To fight corruption, digitalize port operations
Despite global movement to automation and digital economy, our port processes are still largely manual, analogue, archaic and not in sync with modern realities. Accessing the ports and physical examination instead of using scanners have been lucrative areas of corruption and inefficiencies in our port system.
For a country that is fighting corruption, operating a system that aids same corruption is both counter-productive and an economic sabotage. The way to go is to automate the system and eliminate waste. We can only imagine our losses as a country from this high degree of complacence considering that concealments could escape detection by physical modes during examination and time spent to physically examine 5 containers could be used to examine 100 containers when you apply the right machines and human capital expertise.
For instance, a report by Integrity Organisation Limited, GTE and Convention on Business Integrity (CBi), has revealed that corruption and exercise of discretionary powers by the Nigeria Customs Service (NCS) and other port officials has had huge implications for ease of doing business in Nigerian seaports and terminals, leading to revenue loss of about N2.5 trillion annually. The report, which was jointly funded by ActionAid and UK Aid, revealed that negative operational elements had pushed many customers to use ports and terminals of neighbouring countries, thereby leading to loss of foreign exchange earnings for Nigeria.
The disjointed approach to common technology based interface like single trade window platforms and Nigeria Integrated Customs Information System (NICIS II) makes government agencies work at cross-purposes. From access control to cargo examination and submission of manifests by shipmasters, Nigeria has remained complacent with a system on slow mode by default.
The problem is not about relevant policies, frameworks or government order and pronouncement but enforcement and compliance. Port officials appear too strategically and creatively powerful that they manipulate the system and port operations with unwavering exercise of discretions against the rules even when this makes doing business at the ports difficult.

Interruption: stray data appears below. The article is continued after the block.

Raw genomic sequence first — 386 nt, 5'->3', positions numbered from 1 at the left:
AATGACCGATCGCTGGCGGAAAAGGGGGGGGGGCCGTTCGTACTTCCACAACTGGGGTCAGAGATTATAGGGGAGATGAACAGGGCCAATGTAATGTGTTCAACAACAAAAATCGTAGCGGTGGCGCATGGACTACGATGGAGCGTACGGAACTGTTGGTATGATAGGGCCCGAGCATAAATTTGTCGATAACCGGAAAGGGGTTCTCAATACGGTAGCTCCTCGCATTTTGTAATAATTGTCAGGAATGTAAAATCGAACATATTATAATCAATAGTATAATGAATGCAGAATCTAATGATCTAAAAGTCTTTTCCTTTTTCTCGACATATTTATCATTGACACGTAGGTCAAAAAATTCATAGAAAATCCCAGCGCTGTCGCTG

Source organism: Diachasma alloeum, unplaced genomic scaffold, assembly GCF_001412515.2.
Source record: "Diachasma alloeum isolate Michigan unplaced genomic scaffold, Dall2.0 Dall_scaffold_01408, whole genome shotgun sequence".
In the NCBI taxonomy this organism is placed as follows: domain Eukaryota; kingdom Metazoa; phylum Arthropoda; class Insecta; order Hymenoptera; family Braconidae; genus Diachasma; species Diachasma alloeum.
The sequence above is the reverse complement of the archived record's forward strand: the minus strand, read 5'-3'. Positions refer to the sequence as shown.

It is only recently that the Nigerian Ports Authority (NPA) stepped up efforts for electronic call up system of trucks into the ports and Nigeria Customs Service commenced move to procure modern scanners. Part of the problem with our port system is competition for supremacy and flexing of powers by sister agencies. There is also the reality of some government agencies laying ambush to seize released containers from the ports after such agency had participated in joint examination before the containers exited the ports.
Bottom line outcomes of these disjointed approach to port processes was that money found their way into private pockets and prohibited goods entered the country against government regulations. Implementing the Nigerian Port Process Manual (NPPM) is one sure way of cubing the effects of corruption in the maritime sector. Since the manual is not backed by law, except by executive fiat, it is important that its provisions are not in conflict with any extant law governing our maritime activities.
Aside system automation, individual and corporate attitudinal changes are also very crucial in this regard. More than ever before, there is the need for a more robust inter ministerial interface in making the maritime sector work better, faster and seamlessly. In view of the fact that most of the agencies of government operating in our ports are under different ministries with various chains of command, the transport ministry should seek and sustain support of other ministries such as health, trade, internal affairs, agriculture, police affairs, justice and finance in the fight against corruption and criminality in the maritime industry.
Furthermore, we should critically pursue solutions to the problems of security on our waters, strengthen the use of technology for faster and more secured system as well as resolve to pursue national interest beyond personal gains. Suffice it to say that if people are not punished for bad behaviour, tendencies are that they would return to commit same offence. Therefore, every act of criminality must be punished in line with the law.